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Tandem Talk May 2020

It’s been I don’t know how many years, but here I am writing Tandem Talk once more, now remind me, how does that go again?


I’m sure we’re all getting a bit tired of hearing about this and social distancing, but the good news is that we seem to have turned a corner and are seeing some of the restrictions on movement and gatherings relaxed. The bad news is that social distancing remains a key component of the response in WA and it’s impossible to comply with that directive on a tandem. So sadly, no tandem riding for the immediate future, but the committee is monitoring events and… one day.

Coffee and Cake Catch-up @ Rayment Park 23 May 2020

In the absence of a cycling event, a dozen or so members turned up at Rayment Park on the 23rd of May for a coffee, cake and a chat. It was fun and yup, we did talk a little about that damn virus but mostly just caught up on everyone’s news and enjoyed the fabbo weather.

Story Time

In the absence of much tandem-related news, we need a story. I’ll start. It’s not a cycling story I’m afraid, but a rowing story because as you may know, I’m into that now. Anyway, it was early last year and I was preparing for some events later in the year.

We were lining up to do some course work on the Canning River. Course work is interval training, 1000m efforts up and down the river. I was in a double – a boat for two – and it was the first time doing course work for me and in the stroke seat to boot so I was a bit nervous. My crew mate Mark had brought his stroke coach along – it’s the equivalent of a Garmin on a bike – and in addition to tracking the phases of the moon, it records the stroke rate in strokes per minute. As I was sitting in the stroke seat I had the stroke coach which sat in a bracket near my feet. They’re complicated little units with a million functions but only two buttons. Mark had explained how to operate it but I wasn’t getting it so eventually I just said, “ok” – I reckoned I could wing it.

Eventually it was our turn and we brought the boat up to the line and were waiting for “GO!” With seconds to go, I realised that I hadn’t pushed the reset button on the stroke coach, so all in a tizz I reached out and tried to push the button with one finger. Unfortunately for me, the button is on the bottom of the unit so the result was that it slid upwards out of the bracket. straight over the side of the boat and into the water. I just had time to think “CRAP!” and then it was “GO” and off we went.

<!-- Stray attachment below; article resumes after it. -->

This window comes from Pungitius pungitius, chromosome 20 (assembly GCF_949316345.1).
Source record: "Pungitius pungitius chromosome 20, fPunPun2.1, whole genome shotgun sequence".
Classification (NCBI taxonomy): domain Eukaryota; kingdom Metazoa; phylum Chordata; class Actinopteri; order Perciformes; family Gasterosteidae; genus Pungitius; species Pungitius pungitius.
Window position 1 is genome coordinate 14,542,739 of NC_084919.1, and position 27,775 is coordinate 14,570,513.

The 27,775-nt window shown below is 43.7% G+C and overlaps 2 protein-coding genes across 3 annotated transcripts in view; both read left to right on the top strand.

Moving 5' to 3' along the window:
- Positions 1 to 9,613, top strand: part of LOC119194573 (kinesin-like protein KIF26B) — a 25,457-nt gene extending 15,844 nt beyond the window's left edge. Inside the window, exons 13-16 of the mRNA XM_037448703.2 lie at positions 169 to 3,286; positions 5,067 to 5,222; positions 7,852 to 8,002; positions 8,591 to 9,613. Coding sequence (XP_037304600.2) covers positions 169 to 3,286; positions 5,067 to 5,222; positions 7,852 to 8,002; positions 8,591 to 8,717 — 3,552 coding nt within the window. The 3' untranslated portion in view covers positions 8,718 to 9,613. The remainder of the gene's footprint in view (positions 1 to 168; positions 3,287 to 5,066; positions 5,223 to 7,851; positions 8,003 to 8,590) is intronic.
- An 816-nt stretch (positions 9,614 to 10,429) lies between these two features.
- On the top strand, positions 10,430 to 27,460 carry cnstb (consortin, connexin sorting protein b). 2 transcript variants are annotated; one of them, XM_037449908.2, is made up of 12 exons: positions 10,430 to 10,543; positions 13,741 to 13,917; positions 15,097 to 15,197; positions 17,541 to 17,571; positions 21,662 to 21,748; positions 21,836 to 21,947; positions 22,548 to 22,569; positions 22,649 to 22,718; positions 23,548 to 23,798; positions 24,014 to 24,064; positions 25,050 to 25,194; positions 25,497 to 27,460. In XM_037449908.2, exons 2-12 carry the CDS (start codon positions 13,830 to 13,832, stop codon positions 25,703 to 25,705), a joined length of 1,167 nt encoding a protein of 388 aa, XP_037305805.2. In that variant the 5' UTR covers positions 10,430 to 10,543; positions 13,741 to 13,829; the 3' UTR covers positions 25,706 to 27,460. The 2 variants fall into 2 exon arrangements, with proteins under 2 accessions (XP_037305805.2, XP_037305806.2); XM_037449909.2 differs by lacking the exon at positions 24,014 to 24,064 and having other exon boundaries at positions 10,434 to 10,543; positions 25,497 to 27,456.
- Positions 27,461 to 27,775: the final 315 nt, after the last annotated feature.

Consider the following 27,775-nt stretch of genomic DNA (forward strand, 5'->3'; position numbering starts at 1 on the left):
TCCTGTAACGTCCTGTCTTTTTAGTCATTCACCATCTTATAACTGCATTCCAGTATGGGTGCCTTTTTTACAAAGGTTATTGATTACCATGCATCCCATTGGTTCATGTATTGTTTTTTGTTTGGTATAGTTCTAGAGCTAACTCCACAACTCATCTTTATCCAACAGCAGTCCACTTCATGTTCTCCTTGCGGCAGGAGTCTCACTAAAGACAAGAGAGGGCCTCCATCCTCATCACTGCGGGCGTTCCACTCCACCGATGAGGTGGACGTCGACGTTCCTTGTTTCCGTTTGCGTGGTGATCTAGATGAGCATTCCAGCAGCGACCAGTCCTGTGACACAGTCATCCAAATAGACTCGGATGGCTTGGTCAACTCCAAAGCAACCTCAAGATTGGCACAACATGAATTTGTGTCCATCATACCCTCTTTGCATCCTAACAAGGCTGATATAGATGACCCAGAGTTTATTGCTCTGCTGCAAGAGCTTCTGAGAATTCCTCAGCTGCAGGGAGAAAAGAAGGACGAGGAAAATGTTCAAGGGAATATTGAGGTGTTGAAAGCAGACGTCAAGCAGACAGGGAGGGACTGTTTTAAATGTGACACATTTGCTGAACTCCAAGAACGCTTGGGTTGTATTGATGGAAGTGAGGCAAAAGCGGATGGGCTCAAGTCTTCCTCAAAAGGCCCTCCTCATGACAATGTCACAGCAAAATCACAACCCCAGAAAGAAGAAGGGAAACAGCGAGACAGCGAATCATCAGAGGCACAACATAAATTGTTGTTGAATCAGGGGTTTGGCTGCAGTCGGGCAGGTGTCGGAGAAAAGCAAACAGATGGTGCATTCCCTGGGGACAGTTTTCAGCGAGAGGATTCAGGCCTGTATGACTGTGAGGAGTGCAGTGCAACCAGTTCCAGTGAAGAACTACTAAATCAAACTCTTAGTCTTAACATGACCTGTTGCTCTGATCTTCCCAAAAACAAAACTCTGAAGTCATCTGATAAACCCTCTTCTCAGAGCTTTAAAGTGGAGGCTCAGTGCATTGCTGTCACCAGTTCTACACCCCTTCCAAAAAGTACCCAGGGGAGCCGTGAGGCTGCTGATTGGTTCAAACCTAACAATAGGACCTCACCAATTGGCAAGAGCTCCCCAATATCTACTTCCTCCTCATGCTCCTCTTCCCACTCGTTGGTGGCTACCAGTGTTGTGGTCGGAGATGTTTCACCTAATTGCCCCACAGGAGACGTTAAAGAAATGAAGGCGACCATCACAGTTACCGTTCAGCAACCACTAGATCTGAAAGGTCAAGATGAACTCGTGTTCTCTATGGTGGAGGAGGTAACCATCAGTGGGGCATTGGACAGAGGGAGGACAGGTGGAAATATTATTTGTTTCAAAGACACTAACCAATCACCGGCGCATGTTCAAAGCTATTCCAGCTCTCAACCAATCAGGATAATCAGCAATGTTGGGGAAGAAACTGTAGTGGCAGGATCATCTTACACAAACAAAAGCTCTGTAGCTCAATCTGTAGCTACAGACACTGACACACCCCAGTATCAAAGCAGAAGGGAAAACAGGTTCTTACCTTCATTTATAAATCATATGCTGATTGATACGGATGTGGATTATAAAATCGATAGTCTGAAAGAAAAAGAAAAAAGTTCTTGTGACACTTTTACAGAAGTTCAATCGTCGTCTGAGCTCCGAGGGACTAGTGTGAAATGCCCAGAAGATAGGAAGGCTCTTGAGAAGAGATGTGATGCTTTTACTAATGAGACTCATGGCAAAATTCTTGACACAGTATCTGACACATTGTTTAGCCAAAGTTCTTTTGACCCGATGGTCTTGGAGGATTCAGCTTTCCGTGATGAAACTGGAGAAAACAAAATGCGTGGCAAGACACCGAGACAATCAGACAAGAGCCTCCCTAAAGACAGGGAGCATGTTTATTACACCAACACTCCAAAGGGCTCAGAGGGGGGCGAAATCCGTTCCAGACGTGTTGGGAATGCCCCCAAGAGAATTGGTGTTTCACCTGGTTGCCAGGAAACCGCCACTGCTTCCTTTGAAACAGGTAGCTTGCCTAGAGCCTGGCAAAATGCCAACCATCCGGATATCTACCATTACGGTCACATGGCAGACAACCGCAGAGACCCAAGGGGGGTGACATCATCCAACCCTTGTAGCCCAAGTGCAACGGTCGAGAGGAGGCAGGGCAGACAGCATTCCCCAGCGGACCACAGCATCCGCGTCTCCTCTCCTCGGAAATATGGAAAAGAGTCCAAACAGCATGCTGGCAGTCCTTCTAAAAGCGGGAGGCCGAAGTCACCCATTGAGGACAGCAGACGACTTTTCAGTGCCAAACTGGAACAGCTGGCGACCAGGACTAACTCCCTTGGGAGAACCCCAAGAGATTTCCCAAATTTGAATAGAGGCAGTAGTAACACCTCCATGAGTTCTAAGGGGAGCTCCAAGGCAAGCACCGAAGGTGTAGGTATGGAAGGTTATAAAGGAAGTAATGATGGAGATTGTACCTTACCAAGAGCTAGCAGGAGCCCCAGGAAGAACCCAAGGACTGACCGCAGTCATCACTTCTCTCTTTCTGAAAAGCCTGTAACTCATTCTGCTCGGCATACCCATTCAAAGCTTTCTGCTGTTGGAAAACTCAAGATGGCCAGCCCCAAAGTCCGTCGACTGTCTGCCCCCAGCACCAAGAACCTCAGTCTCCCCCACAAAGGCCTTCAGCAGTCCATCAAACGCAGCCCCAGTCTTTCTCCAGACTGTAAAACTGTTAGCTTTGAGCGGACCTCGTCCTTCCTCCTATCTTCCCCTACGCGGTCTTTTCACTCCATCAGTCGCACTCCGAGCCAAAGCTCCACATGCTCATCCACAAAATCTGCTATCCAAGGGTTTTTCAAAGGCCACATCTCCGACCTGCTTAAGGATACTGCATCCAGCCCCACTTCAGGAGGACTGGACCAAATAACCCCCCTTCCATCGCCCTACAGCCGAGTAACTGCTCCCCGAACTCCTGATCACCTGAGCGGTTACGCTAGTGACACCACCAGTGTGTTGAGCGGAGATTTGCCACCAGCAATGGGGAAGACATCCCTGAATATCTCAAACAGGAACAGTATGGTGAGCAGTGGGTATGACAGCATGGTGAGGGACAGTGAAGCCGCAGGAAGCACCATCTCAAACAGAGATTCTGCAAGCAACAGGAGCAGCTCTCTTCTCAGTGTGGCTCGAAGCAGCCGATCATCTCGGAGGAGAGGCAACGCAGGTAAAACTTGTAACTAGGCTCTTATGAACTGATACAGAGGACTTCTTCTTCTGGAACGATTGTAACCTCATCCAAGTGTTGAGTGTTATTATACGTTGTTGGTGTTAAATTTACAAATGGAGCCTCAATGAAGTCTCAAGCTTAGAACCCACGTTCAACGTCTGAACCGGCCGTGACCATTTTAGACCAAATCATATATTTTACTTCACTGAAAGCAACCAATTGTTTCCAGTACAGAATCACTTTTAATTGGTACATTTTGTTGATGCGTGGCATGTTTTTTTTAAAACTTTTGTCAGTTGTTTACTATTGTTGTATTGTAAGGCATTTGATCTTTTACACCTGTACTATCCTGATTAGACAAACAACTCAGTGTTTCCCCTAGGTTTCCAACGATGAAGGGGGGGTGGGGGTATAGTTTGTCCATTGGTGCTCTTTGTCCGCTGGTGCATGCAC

So there I was, racing away down the course with Mark’s $600 stroke coach sinking to the bottom, and there he was sitting behind me. He didn’t say anything but I was sure that I could feel his eyes burning laser holes in my back. We’d gone a few strokes when I realised that the gizmo hadn’t sunk, it has a safety cord which Mark had attached to the boat so it was still with us only dragging along in the water at the end of a 2 foot cord.

On that particular day, we were instructed to keep the stroke rate at 20 strokes per minute. At about the 100m point, Mark asked me “what are we rating?” Amazingly, he hadn’t noticed my clumsy shenanigans. What did I tell him? “Spot on 20”, I said. Eventually we got to the finish and stopped rowing. I quietly reached forward and pulled the stroke coach our of the water and re-seated it in the bracket. I don’t think Mark noticed that either, at least he has never said anything. So in the end, it was all fine, and who knows, maybe we were rating 20, after all, who can dispute it?

Committee News

The WATCAC committee continues to meet, all that administration stuff and managing the fleet doesn’t pay attention to viruses and lockdowns. Our meetings are via video conference now with thanks to David for organising and setting them up. The meetings are 6:30 for 7:00 because it takes us half an hour to all get into the same on-line meeting room at the same time. It’s really quite funny in a bash-head-against-wall way. We’ve tried hard to make it David’s fault, or Jen’s, but I think the truth is that your committee in general is more comfortable on a bike than a laptop. So yep, lots of routine committee stuff going on, but there was one highlight, Rob Loughman who was already on the committee, has put his hand up to fill the position of Deputy Chairperson. Good on you Rob, I’m sure that he will bring a lot of energy and new ideas to the table.